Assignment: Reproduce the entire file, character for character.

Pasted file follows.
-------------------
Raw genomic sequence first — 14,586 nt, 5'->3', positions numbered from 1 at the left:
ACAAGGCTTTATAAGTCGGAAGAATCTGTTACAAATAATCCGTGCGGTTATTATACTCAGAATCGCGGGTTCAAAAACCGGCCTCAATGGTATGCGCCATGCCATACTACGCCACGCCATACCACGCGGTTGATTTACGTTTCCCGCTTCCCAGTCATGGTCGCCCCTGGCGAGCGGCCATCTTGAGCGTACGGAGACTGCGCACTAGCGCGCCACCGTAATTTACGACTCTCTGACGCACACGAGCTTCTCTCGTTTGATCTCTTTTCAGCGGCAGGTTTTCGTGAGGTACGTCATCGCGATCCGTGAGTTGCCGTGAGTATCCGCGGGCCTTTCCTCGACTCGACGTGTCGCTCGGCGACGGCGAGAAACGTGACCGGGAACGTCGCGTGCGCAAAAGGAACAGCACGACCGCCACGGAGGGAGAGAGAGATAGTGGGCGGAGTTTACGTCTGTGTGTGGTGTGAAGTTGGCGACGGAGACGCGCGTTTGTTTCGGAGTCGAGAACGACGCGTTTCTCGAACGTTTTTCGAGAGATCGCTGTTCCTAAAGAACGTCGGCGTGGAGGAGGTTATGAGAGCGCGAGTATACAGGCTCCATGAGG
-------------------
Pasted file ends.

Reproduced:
Raw genomic sequence first — 14,586 nt, 5'->3', positions numbered from 1 at the left:
ACAAGGCTTTATAAGTCGGAAGAATCTGTTACAAATAATCCGTGCGGTTATTATACTCAGAATCGCGGGTTCAAAAACCGGCCTCAATGGTATGCGCCATGCCATACTACGCCACGCCATACCACGCGGTTGATTTACGTTTCCCGCTTCCCAGTCATGGTCGCCCCTGGCGAGCGGCCATCTTGAGCGTACGGAGACTGCGCACTAGCGCGCCACCGTAATTTACGACTCTCTGACGCACACGAGCTTCTCTCGTTTGATCTCTTTTCAGCGGCAGGTTTTCGTGAGGTACGTCATCGCGATCCGTGAGTTGCCGTGAGTATCCGCGGGCCTTTCCTCGACTCGACGTGTCGCTCGGCGACGGCGAGAAACGTGACCGGGAACGTCGCGTGCGCAAAAGGAACAGCACGACCGCCACGGAGGGAGAGAGAGATAGTGGGCGGAGTTTACGTCTGTGTGTGGTGTGAAGTTGGCGACGGAGACGCGCGTTTGTTTCGGAGTCGAGAACGACGCGTTTCTCGAACGTTTTTCGAGAGATCGCTGTTCCTAAAGAACGTCGGCGTGGAGGAGGTTATGAGAGCGCGAGTATACAGGCTCCATGAGG